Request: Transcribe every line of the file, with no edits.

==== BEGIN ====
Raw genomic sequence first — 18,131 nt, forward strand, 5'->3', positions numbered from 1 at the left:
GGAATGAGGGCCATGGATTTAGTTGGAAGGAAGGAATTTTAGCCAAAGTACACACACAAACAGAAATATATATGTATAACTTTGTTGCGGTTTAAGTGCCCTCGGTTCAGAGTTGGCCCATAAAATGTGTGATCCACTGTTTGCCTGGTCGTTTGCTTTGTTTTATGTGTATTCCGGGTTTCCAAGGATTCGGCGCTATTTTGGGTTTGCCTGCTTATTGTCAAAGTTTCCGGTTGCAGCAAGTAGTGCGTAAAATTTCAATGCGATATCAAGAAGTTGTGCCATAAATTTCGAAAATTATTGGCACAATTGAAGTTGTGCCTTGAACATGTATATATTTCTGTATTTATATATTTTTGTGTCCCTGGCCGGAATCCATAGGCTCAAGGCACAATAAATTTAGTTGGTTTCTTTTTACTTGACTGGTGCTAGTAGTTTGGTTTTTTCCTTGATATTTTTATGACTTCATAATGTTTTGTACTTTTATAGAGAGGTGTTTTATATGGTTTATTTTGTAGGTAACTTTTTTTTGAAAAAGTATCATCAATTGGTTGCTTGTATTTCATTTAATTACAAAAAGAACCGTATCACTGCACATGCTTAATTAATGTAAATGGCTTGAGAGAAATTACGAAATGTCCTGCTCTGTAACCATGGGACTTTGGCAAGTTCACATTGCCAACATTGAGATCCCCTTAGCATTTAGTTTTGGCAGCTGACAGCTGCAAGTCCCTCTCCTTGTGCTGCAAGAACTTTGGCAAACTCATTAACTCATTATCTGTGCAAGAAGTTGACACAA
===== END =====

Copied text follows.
Raw genomic sequence first — 18,131 nt, forward strand, 5'->3', positions numbered from 1 at the left:
GGAATGAGGGCCATGGATTTAGTTGGAAGGAAGGAATTTTAGCCAAAGTACACACACAAACAGAAATATATATGTATAACTTTGTTGCGGTTTAAGTGCCCTCGGTTCAGAGTTGGCCCATAAAATGTGTGATCCACTGTTTGCCTGGTCGTTTGCTTTGTTTTATGTGTATTCCGGGTTTCCAAGGATTCGGCGCTATTTTGGGTTTGCCTGCTTATTGTCAAAGTTTCCGGTTGCAGCAAGTAGTGCGTAAAATTTCAATGCGATATCAAGAAGTTGTGCCATAAATTTCGAAAATTATTGGCACAATTGAAGTTGTGCCTTGAACATGTATATATTTCTGTATTTATATATTTTTGTGTCCCTGGCCGGAATCCATAGGCTCAAGGCACAATAAATTTAGTTGGTTTCTTTTTACTTGACTGGTGCTAGTAGTTTGGTTTTTTCCTTGATATTTTTATGACTTCATAATGTTTTGTACTTTTATAGAGAGGTGTTTTATATGGTTTATTTTGTAGGTAACTTTTTTTTGAAAAAGTATCATCAATTGGTTGCTTGTATTTCATTTAATTACAAAAAGAACCGTATCACTGCACATGCTTAATTAATGTAAATGGCTTGAGAGAAATTACGAAATGTCCTGCTCTGTAACCATGGGACTTTGGCAAGTTCACATTGCCAACATTGAGATCCCCTTAGCATTTAGTTTTGGCAGCTGACAGCTGCAAGTCCCTCTCCTTGTGCTGCAAGAACTTTGGCAAACTCATTAACTCATTATCTGTGCAAGAAGTTGACACAA